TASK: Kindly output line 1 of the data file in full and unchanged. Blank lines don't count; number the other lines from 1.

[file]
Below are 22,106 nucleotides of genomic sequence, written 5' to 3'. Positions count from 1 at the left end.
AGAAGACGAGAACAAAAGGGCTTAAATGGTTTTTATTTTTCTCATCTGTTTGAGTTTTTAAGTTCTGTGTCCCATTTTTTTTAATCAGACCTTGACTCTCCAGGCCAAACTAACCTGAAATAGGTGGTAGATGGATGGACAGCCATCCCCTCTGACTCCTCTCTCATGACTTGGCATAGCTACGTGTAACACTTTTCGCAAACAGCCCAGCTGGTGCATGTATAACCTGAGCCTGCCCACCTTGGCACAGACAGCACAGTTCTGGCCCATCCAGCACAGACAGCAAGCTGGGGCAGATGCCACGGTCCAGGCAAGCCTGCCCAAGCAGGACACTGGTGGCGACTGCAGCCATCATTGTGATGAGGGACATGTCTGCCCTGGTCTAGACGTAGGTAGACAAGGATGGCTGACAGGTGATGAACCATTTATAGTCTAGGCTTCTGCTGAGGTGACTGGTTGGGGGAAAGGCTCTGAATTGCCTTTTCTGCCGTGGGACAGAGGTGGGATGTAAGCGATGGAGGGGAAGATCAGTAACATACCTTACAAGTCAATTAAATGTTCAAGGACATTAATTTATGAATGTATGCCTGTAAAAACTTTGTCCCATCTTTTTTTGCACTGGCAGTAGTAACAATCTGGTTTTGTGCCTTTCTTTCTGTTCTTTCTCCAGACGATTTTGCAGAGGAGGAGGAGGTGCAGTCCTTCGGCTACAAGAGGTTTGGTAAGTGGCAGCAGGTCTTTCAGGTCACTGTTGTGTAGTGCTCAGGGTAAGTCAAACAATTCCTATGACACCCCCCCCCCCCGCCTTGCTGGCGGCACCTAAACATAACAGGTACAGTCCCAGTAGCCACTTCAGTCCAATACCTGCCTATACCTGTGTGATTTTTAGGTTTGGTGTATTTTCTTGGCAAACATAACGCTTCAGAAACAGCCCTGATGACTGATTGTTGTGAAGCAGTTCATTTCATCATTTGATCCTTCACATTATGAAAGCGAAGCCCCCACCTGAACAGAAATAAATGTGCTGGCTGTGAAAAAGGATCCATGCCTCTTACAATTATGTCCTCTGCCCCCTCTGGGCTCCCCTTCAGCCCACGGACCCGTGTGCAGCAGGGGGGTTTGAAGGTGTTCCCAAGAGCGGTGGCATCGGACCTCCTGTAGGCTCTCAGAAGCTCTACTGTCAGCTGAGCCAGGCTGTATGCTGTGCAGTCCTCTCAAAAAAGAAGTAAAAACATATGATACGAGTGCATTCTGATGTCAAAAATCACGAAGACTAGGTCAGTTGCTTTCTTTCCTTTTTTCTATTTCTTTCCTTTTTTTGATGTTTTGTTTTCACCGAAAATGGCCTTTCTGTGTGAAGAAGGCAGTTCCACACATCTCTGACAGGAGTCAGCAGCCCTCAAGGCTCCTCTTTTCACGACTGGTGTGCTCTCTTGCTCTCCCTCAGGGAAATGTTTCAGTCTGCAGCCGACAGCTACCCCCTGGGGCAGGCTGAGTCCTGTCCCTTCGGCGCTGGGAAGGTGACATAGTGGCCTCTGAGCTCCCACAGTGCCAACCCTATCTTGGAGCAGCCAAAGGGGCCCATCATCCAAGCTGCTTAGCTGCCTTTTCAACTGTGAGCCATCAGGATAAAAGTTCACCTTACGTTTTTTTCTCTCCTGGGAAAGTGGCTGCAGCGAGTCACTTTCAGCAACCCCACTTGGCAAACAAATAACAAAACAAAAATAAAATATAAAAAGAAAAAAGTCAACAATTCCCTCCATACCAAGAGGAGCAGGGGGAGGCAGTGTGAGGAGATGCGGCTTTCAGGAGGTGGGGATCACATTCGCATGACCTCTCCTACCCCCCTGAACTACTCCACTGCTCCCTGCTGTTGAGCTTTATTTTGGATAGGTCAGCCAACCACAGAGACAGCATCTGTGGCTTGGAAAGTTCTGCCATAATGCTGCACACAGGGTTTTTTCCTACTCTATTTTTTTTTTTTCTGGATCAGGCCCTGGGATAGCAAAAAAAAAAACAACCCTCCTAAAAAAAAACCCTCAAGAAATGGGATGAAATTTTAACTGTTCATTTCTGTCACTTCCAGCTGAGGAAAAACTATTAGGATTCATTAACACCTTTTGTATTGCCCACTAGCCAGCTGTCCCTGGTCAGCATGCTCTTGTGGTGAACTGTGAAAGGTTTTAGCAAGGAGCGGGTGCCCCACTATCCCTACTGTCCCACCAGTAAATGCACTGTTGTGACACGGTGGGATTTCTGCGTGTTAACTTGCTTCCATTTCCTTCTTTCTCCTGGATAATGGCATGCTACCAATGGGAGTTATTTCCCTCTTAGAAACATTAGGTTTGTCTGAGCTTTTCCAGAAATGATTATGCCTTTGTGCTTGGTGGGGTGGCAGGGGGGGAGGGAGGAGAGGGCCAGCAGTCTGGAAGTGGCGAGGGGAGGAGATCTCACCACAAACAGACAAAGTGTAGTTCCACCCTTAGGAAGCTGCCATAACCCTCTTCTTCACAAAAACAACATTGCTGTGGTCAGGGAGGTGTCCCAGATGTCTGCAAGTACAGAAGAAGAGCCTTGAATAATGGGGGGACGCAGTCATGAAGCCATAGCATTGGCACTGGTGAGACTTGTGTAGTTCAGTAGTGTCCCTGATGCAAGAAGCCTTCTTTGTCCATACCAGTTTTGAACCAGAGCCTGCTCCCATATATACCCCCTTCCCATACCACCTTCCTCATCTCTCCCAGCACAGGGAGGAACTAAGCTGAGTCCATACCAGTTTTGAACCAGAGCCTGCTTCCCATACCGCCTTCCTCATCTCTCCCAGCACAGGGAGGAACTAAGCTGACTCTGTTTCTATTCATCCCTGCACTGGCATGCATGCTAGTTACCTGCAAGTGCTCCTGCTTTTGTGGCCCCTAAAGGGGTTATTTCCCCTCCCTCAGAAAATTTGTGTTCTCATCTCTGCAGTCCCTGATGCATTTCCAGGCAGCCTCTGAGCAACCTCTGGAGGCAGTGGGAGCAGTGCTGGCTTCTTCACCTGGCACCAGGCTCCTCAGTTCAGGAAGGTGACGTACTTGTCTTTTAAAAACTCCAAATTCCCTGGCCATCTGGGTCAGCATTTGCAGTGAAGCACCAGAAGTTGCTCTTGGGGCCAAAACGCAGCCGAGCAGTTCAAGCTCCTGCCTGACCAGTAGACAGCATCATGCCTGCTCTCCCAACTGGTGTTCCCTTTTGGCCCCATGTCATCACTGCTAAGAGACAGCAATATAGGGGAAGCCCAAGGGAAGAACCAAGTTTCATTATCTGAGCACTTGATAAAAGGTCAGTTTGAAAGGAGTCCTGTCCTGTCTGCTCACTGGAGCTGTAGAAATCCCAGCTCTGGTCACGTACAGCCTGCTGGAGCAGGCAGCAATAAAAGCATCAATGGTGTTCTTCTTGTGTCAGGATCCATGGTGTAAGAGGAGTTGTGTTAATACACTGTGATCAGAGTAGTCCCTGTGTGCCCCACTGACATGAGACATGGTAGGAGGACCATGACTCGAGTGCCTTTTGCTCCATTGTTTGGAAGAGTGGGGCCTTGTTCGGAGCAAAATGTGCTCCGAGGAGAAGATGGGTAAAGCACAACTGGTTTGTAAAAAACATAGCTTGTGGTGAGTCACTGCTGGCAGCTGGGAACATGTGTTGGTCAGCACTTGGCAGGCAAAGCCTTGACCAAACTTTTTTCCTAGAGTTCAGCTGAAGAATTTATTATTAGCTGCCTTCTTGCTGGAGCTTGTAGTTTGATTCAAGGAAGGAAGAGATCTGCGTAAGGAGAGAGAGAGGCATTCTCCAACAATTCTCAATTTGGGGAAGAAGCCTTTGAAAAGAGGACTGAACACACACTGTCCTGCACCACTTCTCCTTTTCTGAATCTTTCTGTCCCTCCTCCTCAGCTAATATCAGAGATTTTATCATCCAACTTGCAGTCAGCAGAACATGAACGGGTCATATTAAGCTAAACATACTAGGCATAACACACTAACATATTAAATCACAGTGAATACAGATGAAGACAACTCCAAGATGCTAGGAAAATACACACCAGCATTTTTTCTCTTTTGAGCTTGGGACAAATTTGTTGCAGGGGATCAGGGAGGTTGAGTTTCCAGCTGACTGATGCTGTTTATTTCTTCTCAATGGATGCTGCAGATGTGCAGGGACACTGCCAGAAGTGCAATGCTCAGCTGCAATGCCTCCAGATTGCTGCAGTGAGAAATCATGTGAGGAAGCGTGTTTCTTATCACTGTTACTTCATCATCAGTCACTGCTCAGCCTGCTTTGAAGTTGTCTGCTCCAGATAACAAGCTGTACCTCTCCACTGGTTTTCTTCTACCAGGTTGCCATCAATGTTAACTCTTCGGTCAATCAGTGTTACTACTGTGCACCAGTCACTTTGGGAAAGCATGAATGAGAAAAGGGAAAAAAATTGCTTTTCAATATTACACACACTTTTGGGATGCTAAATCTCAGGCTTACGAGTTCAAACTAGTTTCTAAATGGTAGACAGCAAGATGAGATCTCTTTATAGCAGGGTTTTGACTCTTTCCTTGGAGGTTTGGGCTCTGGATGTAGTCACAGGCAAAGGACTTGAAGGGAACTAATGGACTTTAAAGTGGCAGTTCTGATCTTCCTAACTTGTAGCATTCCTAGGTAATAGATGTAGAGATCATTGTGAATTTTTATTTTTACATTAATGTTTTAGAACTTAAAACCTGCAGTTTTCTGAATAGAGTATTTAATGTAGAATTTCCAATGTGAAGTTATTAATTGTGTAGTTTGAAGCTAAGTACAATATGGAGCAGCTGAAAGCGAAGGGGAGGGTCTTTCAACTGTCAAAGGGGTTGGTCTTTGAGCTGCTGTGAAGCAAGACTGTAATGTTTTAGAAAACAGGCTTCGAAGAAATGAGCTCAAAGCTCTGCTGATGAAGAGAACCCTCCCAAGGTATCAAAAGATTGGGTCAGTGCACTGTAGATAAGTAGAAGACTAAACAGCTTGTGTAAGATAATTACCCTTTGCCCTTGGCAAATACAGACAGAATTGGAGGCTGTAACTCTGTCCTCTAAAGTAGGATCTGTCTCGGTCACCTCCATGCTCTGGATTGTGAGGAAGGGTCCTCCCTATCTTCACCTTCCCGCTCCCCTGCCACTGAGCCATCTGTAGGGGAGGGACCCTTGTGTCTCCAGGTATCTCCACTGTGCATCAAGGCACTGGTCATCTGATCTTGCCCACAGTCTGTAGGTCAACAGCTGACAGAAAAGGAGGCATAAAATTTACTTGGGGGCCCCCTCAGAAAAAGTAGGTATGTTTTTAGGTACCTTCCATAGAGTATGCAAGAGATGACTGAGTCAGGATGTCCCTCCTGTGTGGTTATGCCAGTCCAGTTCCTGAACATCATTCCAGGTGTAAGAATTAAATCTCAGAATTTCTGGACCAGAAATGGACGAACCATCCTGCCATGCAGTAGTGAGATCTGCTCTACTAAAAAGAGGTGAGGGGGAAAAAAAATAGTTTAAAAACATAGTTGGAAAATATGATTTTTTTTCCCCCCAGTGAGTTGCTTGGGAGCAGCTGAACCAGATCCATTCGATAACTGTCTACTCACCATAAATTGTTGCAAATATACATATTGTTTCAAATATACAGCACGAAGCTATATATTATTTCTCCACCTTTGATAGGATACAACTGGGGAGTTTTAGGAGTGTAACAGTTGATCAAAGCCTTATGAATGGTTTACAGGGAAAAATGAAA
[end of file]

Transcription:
Below are 22,106 nucleotides of genomic sequence, written 5' to 3'. Positions count from 1 at the left end.